The wildlife animals are masters of disguise and therefore not easy for the humans to identify or spot them. But there can be some signs left behind that can help spot these animals. Pug marks are very helpful for the same. The marks that the animal leaves of his paws in the sand, mud, snow or any other impressionable surface are called as pug marks or in layman terms pug marks are the footprints of the animals. Like every human being has a distinct footprint likewise every animal has a distinct pug mark which can be used to identify the animal. The pug marks have different features and characteristics which help in such identification. The pug marks are important in order to find out various details about the animal whose pug marks are examined for instance:


The sex of the animal can be identified when measurement of the entire pug mark. Toes and pad are taken. The pug marks of a female are larger and more elongated than the male which are smaller and rounder.


The age of Pug marks can be calculated by seeing that if the dust and soil depositions of the footprints are fresh. If they are fresh then the wall of the soil, sand, or dust surrounding the imprints of toes and pads are still together giving a clear impression of a paw mark. They are almost perpendicular to each other. The bases of imprints of pug marks are smooth flat. With time, depending on whether pug marks were in some covered area or in open ground, the movements and the actions of the rays of sunlight, the rate of airflow, the dewdrops of the night, the dust deposited on the pug marks and the movement of invertebrates, the walls of the pug marks get cracks and the pile of earth that took the weight of the animal also begins to fill up with dust deposits and other droppings.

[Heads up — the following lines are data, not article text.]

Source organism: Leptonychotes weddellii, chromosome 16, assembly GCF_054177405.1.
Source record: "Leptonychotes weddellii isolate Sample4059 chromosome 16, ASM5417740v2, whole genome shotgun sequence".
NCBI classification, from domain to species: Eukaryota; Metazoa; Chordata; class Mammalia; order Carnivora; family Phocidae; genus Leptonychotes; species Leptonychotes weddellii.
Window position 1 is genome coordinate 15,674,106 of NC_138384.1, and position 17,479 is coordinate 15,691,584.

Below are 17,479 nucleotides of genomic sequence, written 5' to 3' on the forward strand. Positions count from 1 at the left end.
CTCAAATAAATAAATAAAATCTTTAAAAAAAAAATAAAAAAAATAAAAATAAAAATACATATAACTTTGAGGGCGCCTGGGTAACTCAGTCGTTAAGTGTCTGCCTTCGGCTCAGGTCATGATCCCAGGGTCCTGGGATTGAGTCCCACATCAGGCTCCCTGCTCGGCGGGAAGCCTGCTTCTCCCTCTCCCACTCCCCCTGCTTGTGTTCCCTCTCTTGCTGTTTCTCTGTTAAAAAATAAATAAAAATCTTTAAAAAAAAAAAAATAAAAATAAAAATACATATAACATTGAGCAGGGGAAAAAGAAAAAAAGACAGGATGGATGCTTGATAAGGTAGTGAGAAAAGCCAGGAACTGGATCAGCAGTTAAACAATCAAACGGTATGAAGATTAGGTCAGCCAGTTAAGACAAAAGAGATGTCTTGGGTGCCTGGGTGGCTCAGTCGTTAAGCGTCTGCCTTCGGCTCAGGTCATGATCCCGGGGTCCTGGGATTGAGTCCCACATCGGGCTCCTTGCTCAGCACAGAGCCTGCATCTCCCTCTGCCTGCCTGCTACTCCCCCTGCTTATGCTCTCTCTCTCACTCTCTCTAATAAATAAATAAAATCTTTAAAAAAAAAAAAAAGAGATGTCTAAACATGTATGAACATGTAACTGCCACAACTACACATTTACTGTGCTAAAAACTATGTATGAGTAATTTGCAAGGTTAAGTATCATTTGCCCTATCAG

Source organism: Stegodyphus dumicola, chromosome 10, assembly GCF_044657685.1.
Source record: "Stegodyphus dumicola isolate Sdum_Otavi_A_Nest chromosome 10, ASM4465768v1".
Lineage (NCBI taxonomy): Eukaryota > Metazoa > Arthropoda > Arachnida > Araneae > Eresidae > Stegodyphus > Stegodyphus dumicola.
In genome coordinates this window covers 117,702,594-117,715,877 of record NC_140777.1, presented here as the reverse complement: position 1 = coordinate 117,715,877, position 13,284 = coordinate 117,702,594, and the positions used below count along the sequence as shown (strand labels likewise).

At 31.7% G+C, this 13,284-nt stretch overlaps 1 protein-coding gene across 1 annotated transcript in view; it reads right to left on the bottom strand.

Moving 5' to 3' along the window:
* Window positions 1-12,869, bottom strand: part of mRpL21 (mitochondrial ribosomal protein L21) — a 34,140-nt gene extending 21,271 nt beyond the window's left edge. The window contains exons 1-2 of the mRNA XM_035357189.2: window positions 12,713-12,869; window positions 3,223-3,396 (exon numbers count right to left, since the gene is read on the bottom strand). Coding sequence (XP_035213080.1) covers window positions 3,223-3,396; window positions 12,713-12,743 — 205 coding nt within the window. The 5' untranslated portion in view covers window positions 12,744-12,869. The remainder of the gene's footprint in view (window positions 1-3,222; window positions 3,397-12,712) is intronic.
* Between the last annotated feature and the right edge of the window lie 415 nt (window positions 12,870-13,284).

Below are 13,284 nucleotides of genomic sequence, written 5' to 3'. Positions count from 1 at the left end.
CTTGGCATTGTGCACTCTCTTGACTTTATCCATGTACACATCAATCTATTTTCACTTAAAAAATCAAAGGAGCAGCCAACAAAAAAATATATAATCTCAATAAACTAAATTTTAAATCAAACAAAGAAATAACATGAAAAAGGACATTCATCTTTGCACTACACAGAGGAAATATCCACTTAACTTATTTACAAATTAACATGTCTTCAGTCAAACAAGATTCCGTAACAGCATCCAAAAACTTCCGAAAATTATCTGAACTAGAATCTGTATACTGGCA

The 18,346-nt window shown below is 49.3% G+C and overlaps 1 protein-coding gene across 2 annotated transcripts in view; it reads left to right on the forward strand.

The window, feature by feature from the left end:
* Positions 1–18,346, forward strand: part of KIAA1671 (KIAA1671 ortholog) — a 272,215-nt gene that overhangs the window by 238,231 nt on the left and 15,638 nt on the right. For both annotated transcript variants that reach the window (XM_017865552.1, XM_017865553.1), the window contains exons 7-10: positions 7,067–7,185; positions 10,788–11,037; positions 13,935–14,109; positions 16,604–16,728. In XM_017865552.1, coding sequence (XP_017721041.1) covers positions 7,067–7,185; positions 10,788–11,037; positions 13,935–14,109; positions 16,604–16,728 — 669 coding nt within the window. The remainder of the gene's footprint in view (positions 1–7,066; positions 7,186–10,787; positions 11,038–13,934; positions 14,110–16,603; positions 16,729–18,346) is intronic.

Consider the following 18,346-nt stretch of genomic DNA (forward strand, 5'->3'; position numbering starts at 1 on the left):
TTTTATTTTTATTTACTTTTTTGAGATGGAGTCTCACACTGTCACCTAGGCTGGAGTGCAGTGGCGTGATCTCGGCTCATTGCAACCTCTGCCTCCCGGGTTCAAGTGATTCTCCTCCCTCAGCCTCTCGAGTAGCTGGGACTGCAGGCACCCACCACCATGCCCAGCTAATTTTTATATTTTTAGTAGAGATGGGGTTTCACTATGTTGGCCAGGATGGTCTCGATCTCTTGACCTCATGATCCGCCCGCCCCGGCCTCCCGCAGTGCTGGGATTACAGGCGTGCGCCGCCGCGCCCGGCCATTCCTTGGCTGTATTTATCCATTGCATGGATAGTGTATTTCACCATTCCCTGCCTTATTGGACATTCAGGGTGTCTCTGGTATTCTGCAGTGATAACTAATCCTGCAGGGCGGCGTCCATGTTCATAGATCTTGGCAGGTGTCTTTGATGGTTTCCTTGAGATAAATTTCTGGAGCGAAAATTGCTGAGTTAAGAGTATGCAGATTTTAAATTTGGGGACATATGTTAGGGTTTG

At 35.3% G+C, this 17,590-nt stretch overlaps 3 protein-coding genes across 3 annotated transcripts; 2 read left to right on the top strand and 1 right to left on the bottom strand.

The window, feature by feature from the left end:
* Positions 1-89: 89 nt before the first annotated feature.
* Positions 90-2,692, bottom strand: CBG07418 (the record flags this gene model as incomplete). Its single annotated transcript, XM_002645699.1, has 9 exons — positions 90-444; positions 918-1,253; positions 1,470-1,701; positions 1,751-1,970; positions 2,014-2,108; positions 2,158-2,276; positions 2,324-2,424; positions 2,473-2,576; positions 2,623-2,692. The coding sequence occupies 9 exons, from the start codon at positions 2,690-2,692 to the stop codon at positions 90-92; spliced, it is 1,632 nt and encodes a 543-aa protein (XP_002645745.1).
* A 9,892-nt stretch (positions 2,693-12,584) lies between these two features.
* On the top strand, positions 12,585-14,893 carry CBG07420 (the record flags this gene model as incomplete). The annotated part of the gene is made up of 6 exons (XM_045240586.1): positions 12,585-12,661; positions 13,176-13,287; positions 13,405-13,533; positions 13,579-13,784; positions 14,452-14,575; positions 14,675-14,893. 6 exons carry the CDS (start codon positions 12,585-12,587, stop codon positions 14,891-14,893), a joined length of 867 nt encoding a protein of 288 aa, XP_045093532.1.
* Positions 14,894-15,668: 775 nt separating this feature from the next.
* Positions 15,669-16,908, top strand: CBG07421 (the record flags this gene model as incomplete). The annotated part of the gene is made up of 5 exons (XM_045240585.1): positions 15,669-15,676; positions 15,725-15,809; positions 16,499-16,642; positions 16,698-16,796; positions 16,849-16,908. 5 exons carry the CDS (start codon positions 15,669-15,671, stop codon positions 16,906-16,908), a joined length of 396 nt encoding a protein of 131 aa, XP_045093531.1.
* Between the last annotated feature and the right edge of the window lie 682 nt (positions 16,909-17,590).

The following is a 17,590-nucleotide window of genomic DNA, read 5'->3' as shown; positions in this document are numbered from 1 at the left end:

Every animal has its own movement and the way they walk which are in accordance with their body types and behaviours. For instance, animals like deer and cats spend the majority of their time walking or wandering places. Whereas, other animals like coyotes and foxes are intended for trotting. And nnumerous other animal species have their particular way of hopping, loping, or bounding styles which are very distinct and unique to that entire particular animal species. These gait patterns are a major key for how trackers interpret the behavior and even foresee future activity of animals just by contemplating trail patterns. Notwithstanding, these will also help you more strongly to recognize what animal made the trial.

  • Health.
  • Direction where it was going.
  • Time of such movement.
  • To keep record of the count of animals around the country. There are various animal and other wildlife species that are undiscovered so these pug marks can be helpful to identify such animals. This test can also be done to know the presence of certain animal at certain place keeping the track of density of population of species to regulate the area accordingly. 


The ecology and nature of any country is not less than any treasure and India is blessed with such diverse flora and fauna. In past few years because of the era of industrialization and modernization the loss of forest areas and therefore decreasing number of wildlife species has become a common trend. But in order to stop all this and preserve the wildlife various legislation and regulations are made. It is the duty of the state and every individual to take care of his natural environment. The Wild Life (Protection) Act, 1972 serves the purpose of protecting, preserving the wildlife population of the country with different boards, authorities to punish those who violate these laws. The main objective of the Act is to achieve a safe and improved environment for animal kingdom of the country.